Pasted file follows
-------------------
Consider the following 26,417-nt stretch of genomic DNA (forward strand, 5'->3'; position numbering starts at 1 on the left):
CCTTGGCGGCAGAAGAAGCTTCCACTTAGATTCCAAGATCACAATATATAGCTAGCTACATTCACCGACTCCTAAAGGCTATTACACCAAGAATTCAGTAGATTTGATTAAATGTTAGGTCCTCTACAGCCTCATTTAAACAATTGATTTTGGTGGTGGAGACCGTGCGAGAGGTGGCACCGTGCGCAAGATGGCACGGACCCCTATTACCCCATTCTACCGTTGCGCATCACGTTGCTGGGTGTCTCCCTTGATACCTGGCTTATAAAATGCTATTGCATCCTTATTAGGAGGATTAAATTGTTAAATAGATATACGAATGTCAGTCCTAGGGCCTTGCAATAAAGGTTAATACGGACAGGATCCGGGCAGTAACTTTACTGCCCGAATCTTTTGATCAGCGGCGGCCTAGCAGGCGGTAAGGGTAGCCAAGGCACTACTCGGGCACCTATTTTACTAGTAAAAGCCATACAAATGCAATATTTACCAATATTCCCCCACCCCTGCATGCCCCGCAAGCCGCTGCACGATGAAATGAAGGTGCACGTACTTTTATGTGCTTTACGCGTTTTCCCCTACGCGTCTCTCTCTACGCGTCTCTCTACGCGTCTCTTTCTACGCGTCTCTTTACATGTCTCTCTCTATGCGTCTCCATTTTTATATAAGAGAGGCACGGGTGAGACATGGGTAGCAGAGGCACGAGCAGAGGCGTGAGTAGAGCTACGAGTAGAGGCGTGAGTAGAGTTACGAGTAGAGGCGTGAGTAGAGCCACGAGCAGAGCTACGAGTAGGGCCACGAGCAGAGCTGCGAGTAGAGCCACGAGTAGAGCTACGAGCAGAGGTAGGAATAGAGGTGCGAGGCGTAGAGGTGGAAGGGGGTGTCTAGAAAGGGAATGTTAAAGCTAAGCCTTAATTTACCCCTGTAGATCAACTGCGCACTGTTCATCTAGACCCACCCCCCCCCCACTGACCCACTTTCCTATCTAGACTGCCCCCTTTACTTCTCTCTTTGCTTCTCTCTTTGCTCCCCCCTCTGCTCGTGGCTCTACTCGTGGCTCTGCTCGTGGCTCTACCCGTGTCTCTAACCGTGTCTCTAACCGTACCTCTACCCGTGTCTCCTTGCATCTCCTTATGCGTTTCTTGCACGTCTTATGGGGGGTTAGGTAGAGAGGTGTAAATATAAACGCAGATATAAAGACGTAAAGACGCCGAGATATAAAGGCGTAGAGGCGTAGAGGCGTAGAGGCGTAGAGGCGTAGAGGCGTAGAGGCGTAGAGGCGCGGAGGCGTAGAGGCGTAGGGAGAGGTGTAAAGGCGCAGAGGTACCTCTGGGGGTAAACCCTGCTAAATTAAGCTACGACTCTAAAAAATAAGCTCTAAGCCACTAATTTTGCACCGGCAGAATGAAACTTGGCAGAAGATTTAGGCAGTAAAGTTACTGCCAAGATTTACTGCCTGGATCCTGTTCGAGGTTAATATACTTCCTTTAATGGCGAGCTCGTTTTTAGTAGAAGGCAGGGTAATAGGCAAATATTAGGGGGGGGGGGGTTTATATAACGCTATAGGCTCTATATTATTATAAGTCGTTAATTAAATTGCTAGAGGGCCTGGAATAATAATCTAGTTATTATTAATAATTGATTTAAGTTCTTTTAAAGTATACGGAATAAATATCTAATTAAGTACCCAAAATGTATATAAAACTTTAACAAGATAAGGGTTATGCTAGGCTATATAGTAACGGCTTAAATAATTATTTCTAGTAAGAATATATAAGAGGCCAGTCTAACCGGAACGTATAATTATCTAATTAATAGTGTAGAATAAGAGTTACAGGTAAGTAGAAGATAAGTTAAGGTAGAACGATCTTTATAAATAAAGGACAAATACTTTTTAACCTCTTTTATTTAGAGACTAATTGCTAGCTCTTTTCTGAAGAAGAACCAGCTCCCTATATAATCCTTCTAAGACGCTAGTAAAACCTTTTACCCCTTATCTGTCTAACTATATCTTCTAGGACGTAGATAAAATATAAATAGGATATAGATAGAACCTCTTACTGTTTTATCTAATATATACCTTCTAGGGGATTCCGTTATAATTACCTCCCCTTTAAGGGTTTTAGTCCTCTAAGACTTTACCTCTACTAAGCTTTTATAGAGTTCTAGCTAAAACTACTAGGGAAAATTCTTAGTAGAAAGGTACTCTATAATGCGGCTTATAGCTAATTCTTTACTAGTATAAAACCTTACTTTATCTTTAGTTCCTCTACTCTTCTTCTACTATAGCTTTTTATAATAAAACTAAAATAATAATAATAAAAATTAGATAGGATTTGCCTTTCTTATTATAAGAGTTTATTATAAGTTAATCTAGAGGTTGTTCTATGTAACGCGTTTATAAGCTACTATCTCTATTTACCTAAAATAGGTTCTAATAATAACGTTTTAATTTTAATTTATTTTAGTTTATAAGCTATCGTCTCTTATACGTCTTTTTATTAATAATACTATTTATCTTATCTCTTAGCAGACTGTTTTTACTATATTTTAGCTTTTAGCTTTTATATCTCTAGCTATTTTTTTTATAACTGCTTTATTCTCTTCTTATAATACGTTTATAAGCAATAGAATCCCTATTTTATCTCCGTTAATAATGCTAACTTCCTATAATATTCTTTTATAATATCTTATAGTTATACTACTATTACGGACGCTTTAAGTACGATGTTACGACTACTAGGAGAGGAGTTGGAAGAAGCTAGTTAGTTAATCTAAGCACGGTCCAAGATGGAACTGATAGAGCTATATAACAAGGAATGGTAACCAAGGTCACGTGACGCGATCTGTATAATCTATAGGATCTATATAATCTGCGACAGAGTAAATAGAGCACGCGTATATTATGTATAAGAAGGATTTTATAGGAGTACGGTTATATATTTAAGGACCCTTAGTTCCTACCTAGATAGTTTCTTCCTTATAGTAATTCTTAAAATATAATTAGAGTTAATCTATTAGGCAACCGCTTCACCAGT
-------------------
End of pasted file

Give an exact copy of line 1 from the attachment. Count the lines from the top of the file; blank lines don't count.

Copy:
Consider the following 26,417-nt stretch of genomic DNA (forward strand, 5'->3'; position numbering starts at 1 on the left):